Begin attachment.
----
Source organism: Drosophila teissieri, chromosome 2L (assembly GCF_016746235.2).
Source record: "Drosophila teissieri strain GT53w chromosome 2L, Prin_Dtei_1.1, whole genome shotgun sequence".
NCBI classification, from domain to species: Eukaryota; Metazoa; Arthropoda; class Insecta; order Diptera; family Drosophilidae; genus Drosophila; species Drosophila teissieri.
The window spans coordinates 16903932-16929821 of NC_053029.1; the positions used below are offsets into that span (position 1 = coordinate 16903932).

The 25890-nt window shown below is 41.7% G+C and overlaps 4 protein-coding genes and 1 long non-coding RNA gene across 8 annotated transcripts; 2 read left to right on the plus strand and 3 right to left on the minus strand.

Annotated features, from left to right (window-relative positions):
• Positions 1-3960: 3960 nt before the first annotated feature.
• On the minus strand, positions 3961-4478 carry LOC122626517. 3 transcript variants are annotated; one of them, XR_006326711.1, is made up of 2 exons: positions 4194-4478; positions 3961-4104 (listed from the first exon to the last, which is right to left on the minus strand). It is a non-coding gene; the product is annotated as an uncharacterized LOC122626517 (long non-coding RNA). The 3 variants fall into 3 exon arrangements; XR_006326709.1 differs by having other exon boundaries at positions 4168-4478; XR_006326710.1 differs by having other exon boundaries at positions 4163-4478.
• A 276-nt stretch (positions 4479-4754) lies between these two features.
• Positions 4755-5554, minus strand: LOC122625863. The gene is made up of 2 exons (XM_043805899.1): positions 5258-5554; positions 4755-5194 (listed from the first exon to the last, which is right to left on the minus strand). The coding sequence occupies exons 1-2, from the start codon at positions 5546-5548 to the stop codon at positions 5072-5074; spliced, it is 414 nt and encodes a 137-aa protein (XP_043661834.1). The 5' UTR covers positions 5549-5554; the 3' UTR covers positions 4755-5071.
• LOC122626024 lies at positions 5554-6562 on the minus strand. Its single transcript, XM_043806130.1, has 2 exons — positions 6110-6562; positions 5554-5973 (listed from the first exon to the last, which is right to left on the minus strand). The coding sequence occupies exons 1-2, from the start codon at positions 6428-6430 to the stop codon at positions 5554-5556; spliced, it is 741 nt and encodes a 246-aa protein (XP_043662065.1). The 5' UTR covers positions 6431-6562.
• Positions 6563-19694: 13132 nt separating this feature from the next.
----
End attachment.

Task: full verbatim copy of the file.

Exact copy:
Source organism: Drosophila teissieri, chromosome 2L (assembly GCF_016746235.2).
Source record: "Drosophila teissieri strain GT53w chromosome 2L, Prin_Dtei_1.1, whole genome shotgun sequence".
NCBI classification, from domain to species: Eukaryota; Metazoa; Arthropoda; class Insecta; order Diptera; family Drosophilidae; genus Drosophila; species Drosophila teissieri.
The window spans coordinates 16903932-16929821 of NC_053029.1; the positions used below are offsets into that span (position 1 = coordinate 16903932).

The 25890-nt window shown below is 41.7% G+C and overlaps 4 protein-coding genes and 1 long non-coding RNA gene across 8 annotated transcripts; 2 read left to right on the plus strand and 3 right to left on the minus strand.

Annotated features, from left to right (window-relative positions):
• Positions 1-3960: 3960 nt before the first annotated feature.
• On the minus strand, positions 3961-4478 carry LOC122626517. 3 transcript variants are annotated; one of them, XR_006326711.1, is made up of 2 exons: positions 4194-4478; positions 3961-4104 (listed from the first exon to the last, which is right to left on the minus strand). It is a non-coding gene; the product is annotated as an uncharacterized LOC122626517 (long non-coding RNA). The 3 variants fall into 3 exon arrangements; XR_006326709.1 differs by having other exon boundaries at positions 4168-4478; XR_006326710.1 differs by having other exon boundaries at positions 4163-4478.
• A 276-nt stretch (positions 4479-4754) lies between these two features.
• Positions 4755-5554, minus strand: LOC122625863. The gene is made up of 2 exons (XM_043805899.1): positions 5258-5554; positions 4755-5194 (listed from the first exon to the last, which is right to left on the minus strand). The coding sequence occupies exons 1-2, from the start codon at positions 5546-5548 to the stop codon at positions 5072-5074; spliced, it is 414 nt and encodes a 137-aa protein (XP_043661834.1). The 5' UTR covers positions 5549-5554; the 3' UTR covers positions 4755-5071.
• LOC122626024 lies at positions 5554-6562 on the minus strand. Its single transcript, XM_043806130.1, has 2 exons — positions 6110-6562; positions 5554-5973 (listed from the first exon to the last, which is right to left on the minus strand). The coding sequence occupies exons 1-2, from the start codon at positions 6428-6430 to the stop codon at positions 5554-5556; spliced, it is 741 nt and encodes a 246-aa protein (XP_043662065.1). The 5' UTR covers positions 6431-6562.
• Positions 6563-19694: 13132 nt separating this feature from the next.